Last month, my job got a whole lot more interesting as I found myself participating in my first music video filming. After the positive reception WOC received at the Call to Action conference for the flash mob to the “Call me Maybe” parody, “Ordain a Lady,” it was decided that a music video ought to be made so that it could be shared with more friends.
I knew that the release date was to be over the holidays, but I was incredibly excited when I checked my email on December 31st to see WOC’s “Ordain a Lady” revealed! If you haven’t seen it yet, do feel free to take a look:
Since the music video’s reveal, it has been viewed over 87,000 times. Obviously, not everyone who sees it is going to be a fan. Just as we have been motivated by the positive reception (thank you!), we have also had to deal with negative feedback from our more conservative brothers and sisters. While thick skin is something anyone fighting an uphill battle has to possess, it can still be disheartening at times to hear feedback along the lines of:
- If you don’t like what the Catholic Church has decided, then you aren’t Catholic and should just leave.
- You can’t pick and choose what to believe in. Take in all of the Church’s teachings and decrees or look elsewhere.
Now, this is not where I will make the argument for why women who feel called to the priesthood ought to be able to pursue their call from God; our website does a much more comprehensive and eloquent job at that than I could. This is where I will make the argument that those of us “progressive Catholics” who do advocate and work for change in the Church are Catholics who care too much about our Church and faith to leave her.
These negative comments made me feel as if the term “Cafeteria Catholic” was being flounced around. I have never been fond of this term, I actually find it to be offensive. For people of faith, their religion is not a simple issue that can be approached with an “I like this, but not that” mindset. The idea of the “Cafeteria Catholic” completely ignores the inner conflict that arises when an individual’s conscience begins to question their religious teachings. As Catholics, we have been taught that our conscience is not something that we can ignore. Those of us who advocate and work for change in our Church have each had our own personal struggles in confronting our teachings with questions of conscience.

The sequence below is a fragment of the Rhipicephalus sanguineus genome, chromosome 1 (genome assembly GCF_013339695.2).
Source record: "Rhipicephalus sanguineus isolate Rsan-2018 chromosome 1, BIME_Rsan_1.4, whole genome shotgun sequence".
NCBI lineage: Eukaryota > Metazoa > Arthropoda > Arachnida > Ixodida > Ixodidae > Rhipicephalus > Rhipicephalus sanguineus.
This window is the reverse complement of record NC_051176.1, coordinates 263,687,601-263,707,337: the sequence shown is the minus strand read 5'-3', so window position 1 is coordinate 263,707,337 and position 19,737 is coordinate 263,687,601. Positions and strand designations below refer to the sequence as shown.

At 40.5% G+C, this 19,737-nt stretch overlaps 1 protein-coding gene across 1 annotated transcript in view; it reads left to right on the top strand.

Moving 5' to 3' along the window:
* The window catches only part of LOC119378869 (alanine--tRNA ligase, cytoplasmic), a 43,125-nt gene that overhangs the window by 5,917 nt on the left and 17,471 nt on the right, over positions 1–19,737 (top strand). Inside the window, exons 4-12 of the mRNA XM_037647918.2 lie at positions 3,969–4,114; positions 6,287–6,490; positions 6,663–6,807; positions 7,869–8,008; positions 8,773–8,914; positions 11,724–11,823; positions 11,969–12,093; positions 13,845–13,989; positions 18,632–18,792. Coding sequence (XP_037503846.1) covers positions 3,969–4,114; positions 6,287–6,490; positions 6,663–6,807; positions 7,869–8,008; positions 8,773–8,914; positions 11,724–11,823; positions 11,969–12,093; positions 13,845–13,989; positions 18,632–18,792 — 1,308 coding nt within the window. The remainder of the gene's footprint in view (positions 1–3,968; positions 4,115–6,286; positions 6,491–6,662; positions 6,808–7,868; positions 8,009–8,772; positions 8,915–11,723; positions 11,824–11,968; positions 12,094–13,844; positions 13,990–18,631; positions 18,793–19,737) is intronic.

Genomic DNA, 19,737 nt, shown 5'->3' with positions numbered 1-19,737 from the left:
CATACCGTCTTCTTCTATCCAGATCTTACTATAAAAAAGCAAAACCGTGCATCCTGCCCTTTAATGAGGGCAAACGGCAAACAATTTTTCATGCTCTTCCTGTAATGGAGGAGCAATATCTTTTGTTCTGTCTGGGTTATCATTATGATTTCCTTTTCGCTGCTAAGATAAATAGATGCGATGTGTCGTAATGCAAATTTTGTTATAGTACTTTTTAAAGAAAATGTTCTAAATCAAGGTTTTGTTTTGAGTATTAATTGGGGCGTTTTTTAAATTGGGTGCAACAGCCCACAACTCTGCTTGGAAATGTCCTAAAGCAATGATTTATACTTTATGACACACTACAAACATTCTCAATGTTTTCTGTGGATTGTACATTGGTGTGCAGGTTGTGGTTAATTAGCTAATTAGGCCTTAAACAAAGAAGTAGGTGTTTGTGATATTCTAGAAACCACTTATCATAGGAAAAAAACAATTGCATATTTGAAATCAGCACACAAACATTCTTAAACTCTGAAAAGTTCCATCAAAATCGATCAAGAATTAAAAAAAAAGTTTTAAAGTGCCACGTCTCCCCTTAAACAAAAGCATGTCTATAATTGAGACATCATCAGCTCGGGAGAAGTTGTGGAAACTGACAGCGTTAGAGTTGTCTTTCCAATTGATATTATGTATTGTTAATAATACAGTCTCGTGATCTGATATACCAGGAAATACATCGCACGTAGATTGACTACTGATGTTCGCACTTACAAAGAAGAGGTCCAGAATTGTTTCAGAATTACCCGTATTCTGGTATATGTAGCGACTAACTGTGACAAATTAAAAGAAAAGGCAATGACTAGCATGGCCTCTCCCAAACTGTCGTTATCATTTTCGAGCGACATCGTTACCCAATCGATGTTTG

As our Catechism teaches us: “Man has the right to act in conscience and in freedom so as personally to make moral decisions. “He must not be forced to act contrary to his conscience. Nor must he be prevented from acting according to his conscience, especially in religious matters.1782” As Catholics, we form our conscience through thoughtful prayer and reflection, listening to our teachings and to our God. I cannot speak for anyone but myself, but there are stances that the Church has made that my conscience cannot reconcile with; women’s ordination is one such stance.
However, my disagreement with the Church on women’s ordination does not nullify my identity as a Catholic. Some of us may disagree with our Church, but those who advocate and work for change clearly cannot simply walk away. You don’t give up on something you love and believe in. If progressive Catholics weren’t truly Catholic, why would we work so hard to bring about change to our Church?
We can’t give up on our Church, she means far too much to us. Believe me, I recognize that this is an uphill struggle, but why would anyone take part in such a movement if we didn’t believe in our bones that is what is right and it is what our Church deserves. Our faith deserves a Church that reflects our diverse people and our loving, accepting God.
That is why we continue. That is what makes such struggles worthwhile. That is what helps thicken my skin against negative comments about a fun and silly pro-women’s ordination music video.